Sometimes, I take my kids out in public and everything is awesome. They behave. I am calm. My parenting skills are astounding, and everyone remembers their manners. I feel like a superstar. Yesterday was not one of those days. Yesterday was the other kind of day.
Yesterday it was my turn to make the hour-long drive to the farm where my egg buying group gets their eggs. Did you know I had an egg-buying group? It’s something I stumbled on. The way it works is that there are seven of us, and we all get a certain number of eggs every two weeks. We buy enough eggs between us that we get a really good price on the eggs, which are free-range, organic and everything good. We take turns making the trip, so once every 14 weeks I have to go there, and the other weeks someone delivers eggs to my house, which is awesome.
Anyway, it was my week to go to the farm, and because it was Easter Monday, I had my kids with me. We set off in an easterly direction first thing, and I was totally patting myself on the back for getting everyone out of the house on time. They say pride goeth before a fall, so my smugness probably should have been a red flag, but I ignored it.
By the time that we reached the farm, my kids were bouncing off the walls in the back of the car. The weather was gorgeous and they wanted to run around. They chased the chickens while I loaded up the eggs and paid, but when it was time to get back in the car things turned. I was parked behind the farmer, blocking her in, and she had to leave. My kids weren’t coming when I called them. I had an unwelcome opportunity to engage in some challenging parenting in front of someone else. Not much fun.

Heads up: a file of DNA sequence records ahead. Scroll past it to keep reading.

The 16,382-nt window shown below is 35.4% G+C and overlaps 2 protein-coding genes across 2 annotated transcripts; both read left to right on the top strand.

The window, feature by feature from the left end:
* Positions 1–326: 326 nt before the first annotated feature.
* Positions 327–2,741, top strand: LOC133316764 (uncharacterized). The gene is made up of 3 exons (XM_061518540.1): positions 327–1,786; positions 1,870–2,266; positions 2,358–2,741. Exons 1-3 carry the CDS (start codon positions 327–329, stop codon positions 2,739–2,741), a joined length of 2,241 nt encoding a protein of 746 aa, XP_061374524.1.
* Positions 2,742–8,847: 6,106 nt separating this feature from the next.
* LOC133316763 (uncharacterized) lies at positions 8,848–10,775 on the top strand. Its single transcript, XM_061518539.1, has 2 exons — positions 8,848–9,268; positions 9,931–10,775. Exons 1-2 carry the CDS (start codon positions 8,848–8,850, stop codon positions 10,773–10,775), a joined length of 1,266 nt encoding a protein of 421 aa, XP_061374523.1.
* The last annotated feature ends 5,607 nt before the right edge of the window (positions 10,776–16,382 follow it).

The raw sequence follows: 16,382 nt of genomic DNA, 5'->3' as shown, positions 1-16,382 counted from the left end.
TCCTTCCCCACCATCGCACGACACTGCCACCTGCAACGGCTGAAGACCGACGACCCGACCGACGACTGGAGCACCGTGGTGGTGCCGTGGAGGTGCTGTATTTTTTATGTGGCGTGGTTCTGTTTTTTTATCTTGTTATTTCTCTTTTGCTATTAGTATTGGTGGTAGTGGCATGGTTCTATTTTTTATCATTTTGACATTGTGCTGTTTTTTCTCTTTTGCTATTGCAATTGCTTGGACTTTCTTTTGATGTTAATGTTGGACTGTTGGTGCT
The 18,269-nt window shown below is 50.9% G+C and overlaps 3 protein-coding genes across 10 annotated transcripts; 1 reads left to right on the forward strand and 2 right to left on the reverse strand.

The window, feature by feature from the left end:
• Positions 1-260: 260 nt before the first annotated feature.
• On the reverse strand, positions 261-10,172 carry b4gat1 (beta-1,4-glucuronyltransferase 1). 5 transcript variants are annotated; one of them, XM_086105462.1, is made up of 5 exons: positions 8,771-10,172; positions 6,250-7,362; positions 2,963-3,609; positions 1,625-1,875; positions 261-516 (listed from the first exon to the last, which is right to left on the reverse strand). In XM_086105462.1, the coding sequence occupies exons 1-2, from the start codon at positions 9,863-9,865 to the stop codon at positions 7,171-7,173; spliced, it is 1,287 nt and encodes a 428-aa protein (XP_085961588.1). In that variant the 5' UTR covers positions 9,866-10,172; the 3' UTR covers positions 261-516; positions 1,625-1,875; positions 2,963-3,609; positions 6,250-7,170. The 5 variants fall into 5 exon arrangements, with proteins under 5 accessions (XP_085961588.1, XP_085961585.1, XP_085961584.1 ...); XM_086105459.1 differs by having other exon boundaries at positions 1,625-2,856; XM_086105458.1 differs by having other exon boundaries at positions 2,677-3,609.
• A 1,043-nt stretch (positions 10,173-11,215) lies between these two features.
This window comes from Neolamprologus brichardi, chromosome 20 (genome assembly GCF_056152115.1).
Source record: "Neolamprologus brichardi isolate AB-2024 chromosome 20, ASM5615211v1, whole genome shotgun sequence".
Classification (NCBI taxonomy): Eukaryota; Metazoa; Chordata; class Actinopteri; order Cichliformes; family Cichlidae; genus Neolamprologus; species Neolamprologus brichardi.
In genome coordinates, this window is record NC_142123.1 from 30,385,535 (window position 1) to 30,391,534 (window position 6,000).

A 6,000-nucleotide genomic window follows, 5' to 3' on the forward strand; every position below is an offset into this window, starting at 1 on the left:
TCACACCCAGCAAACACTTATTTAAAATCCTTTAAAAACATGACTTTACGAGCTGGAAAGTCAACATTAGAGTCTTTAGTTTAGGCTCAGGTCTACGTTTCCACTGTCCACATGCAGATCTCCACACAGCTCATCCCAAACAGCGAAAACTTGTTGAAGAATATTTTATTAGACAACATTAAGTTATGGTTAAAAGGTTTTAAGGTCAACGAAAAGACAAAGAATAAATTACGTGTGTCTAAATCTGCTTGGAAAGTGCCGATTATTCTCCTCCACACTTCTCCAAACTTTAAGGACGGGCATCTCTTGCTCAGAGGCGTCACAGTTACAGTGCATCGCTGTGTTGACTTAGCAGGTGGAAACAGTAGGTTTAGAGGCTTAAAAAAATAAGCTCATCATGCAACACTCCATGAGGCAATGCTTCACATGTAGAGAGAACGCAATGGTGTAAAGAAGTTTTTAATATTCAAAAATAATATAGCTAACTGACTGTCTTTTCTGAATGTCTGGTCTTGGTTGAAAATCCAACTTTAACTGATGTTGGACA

Luckily, it didn’t take too long to get everyone buckled in, and we set off in the direction of home. My kids were still antsy, though, and there was a store in the area I’d been meaning to visit, so we decided to stop in to take a look around. When we got in the store, three-and-a-half-year-old Jacob took off. I kept an eye on him, and asked him to stay nearby, but I didn’t lay down the law too much because the store was empty and he was going to be sitting for a while. Things were mostly under control, but I didn’t freak out when he decided to take a little jog around the produce, with his sister not far behind.
Jacob announced that he loved the store, and things started to improve once we found some samples of handcrafted marshmallows. My kids at three each, and I looked the other way because I was choosing my cheese and they were being still and quiet. Then it was time to check out, and everything took a turn for the worse again.
Jacob didn’t want to leave the store. Jacob wanted more marshmallows. His big sister Hannah started yelling at him, in an effort to get him to stand still. It didn’t work, it only added to the volume level. Jacob wouldn’t hold my hand. Jacob wouldn’t stand beside me. As I tried to pay and wrangle two children, Jacob managed to knock over a large display basket full of baguettes in paper bags that were open on the end. All of that bread ended up on the floor, ruined, and unsaleable. And I hadn’t even managed to successfully pay yet.
Luckily, everyone was very nice about the fact that my child had ruined $30 worth of bread. They told me not to worry about it, and I managed to successfully finish my payment and take the walk of shame out of the store, while my preschooler loudly demanded to go back in and have more marshmallows. Because that’s what you do when you create chaos and drive your mother to tears – you ask for more marshmallows.
As I said, sometimes I take my kids out in public and everything is awesome. And sometimes we block someone in who wants to leave, eat more than our fair share of the treat samples, and leave the store in disarray as we walk out. Because that’s what being a parent is like.
Have you ever had to do the walk of shame with a child who has ruined a store, restaurant or other public place? I could use some commiseration!